24 hours in La Spezia, Italy

24 hours in La Spezia, Italy

Right before we left for Italy, we made a last minute change to our itinerary that resulted in an extra day in between our planned stops. While we threw around lots of spots that would make great 24 hour stops, ultimately, because of certain things that were already paid for (i.e. train tickets) we had to be somewhat strategic about where we went. I really wanted to make it to Cinque Terre, but because of the limited amount of time we had, it just didn't make sense. So we settled on another coastal town nearby, La Spezia. We had no idea what to expect, and I wouldn't say we were overly thrilled with the spot, but it's also always nice to have some quiet, low-key, low tourists spots on an itinerary.

La Spezia is a huge port town with cruise ships coming in and out every day, and it also is a base for the Italian navy. Needless to say, their are no shortage of boats around. While you won't find as much art and history as say a Rome or Florence, there are still a surprising number of museums to check out. All in all, La Spezia is a nice little spot to stop for 24 hours.



In the summertime, La Spezia would be perfect for any light and flowey sundresses you have. However, in October, while it probably would have been warm enough for a dress and sweater combo, I still opted for pants. Since you're mostly walking around and by the water, leggings or jeans are perfect. I'd say layer up on top (I did a long sleeve shirt, cardigan and scarf) as it gets hot walking around in the sun, and, this should go without saying, but comfortable shoes for all of said walking are a must. This outfit, this look, or this one would also have worked well in La Spezia.

As far as how others were dressed, there was a mix of people dressed to the nines (I'm guessing it had something to do with people getting off of their cruise ships for the day) and those dressed fairly casual (which probably had something to do with the large amount of young people we saw), so my casual polished look was safely planted in between the two and worked just fine.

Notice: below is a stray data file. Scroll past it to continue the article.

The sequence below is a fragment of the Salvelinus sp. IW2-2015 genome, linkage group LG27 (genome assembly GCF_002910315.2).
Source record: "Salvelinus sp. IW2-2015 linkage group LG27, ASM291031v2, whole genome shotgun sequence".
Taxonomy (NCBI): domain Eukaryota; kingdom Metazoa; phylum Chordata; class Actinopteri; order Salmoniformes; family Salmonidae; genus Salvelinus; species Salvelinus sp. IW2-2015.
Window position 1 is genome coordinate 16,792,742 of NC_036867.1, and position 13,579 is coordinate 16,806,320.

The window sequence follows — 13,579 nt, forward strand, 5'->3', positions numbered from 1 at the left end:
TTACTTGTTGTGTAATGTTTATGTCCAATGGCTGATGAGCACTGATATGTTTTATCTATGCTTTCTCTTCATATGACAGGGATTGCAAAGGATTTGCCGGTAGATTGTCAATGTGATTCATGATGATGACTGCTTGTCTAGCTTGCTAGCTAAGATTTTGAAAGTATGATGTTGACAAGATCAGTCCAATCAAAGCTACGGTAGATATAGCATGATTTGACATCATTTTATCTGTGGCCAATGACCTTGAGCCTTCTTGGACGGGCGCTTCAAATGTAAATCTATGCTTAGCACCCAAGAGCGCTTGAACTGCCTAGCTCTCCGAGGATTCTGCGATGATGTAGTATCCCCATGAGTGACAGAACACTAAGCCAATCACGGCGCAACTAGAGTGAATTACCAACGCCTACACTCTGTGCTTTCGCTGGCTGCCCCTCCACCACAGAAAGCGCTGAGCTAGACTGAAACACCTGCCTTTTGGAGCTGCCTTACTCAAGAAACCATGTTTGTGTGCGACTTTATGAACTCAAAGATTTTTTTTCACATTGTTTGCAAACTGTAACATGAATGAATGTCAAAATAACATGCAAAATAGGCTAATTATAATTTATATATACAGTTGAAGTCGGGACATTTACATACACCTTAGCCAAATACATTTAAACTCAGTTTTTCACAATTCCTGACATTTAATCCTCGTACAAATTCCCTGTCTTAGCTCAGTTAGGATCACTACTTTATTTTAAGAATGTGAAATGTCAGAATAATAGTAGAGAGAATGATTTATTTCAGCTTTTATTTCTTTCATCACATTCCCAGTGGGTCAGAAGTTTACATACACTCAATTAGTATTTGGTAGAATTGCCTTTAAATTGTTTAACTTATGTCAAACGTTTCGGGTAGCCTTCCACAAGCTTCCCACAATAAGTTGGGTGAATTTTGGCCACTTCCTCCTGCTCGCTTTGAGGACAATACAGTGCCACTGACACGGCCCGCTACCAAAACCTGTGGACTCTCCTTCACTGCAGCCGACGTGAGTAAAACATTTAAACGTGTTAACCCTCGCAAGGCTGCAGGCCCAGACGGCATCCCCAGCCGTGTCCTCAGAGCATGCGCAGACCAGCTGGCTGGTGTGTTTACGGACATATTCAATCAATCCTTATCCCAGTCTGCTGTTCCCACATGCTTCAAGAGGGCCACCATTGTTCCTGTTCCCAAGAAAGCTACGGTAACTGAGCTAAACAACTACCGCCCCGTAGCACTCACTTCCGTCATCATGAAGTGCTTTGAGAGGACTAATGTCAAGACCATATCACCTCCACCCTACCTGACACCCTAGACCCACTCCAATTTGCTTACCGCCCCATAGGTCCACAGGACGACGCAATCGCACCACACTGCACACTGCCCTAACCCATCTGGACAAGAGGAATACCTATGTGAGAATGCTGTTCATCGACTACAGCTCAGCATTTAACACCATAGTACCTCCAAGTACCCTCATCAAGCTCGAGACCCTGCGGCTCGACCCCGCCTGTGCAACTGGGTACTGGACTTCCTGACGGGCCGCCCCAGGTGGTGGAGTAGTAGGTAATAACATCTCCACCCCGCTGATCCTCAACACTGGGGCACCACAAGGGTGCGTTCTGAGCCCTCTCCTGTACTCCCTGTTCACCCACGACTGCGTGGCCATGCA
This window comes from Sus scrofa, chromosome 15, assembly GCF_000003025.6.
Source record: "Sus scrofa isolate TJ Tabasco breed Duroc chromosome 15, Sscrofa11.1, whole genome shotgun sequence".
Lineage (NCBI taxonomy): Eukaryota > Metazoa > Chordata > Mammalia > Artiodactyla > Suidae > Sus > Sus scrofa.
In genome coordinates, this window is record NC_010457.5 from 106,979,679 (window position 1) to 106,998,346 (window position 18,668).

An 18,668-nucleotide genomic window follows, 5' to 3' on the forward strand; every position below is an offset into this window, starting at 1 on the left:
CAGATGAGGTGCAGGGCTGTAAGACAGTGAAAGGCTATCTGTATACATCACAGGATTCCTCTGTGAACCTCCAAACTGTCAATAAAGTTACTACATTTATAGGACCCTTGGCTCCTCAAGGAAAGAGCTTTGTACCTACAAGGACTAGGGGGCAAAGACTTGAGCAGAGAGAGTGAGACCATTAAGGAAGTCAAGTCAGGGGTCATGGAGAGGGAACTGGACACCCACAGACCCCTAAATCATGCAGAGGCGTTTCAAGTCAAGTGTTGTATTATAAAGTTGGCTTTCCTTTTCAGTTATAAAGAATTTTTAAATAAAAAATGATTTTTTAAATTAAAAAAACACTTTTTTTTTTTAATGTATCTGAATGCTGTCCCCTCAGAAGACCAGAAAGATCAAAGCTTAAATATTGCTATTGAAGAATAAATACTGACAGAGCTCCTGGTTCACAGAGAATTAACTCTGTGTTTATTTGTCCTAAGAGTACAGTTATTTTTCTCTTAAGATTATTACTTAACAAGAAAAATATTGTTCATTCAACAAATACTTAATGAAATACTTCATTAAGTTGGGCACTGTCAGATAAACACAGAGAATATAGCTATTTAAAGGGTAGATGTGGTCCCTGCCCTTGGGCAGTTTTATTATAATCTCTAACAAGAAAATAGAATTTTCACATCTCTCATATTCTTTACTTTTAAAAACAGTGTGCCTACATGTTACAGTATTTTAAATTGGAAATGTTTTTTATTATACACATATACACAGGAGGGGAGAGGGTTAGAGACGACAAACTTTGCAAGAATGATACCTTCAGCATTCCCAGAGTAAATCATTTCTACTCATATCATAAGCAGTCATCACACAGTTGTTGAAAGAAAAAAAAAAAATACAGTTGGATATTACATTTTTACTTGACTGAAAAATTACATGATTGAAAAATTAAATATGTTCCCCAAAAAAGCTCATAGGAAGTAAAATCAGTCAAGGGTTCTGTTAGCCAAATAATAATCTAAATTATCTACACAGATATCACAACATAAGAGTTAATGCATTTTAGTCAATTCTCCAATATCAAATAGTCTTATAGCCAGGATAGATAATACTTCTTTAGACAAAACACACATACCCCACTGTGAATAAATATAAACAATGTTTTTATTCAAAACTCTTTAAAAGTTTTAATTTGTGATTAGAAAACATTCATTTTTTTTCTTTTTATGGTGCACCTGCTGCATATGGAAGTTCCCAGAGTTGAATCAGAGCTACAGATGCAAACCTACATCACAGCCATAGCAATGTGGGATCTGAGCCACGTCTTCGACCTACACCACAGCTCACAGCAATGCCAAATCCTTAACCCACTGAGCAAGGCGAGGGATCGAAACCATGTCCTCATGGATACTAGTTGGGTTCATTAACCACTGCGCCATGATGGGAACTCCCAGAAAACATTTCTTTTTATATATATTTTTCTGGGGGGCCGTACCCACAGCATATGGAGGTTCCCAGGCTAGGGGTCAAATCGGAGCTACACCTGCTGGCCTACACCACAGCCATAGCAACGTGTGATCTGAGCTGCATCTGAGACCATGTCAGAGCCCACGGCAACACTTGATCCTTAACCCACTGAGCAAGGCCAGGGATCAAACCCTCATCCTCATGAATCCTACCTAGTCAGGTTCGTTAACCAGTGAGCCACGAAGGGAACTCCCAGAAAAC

Upon a quick Google search, it seems that focaccia is said to be native to the region as is something called 'farinata', which is a chickpea flour pancake. We tried to track the latter one down, but each time we asked a local about it they seemed to have no clue as to what we were talking about. So either we weren't pronouncing it correctly, Google led us astray, or we were just straight up clueless (the more than likely option). If you happen to go to La Spezia and you just so happen to hunt down this supposed local favorite, please let me know!

We weren't overly thrilled with our dinner, which is surprising given that we went to a place that was packed, so I'll spare you the details. I will say that we wanted to go to Osteria all'Inferno, however, we made the silly mistake of not making a reservation because who needs one of those in the off-season?! Lesson learned- you need one. This place is highly recommended, so if you're in the area, make a reservation and check it out (and let me know how it is).

Brioche Con Gelato- A very-overpriced treat but one that seems to be quite popular along the coastal region. It's essentially a brioche gelato ice cream sandwich. It's pretty delicious, and while I'm not quite sure it was worth what we paid for it, it was still fun to try. I can't remember the name of the place where we got ours but almost all of the gelato shops sold them.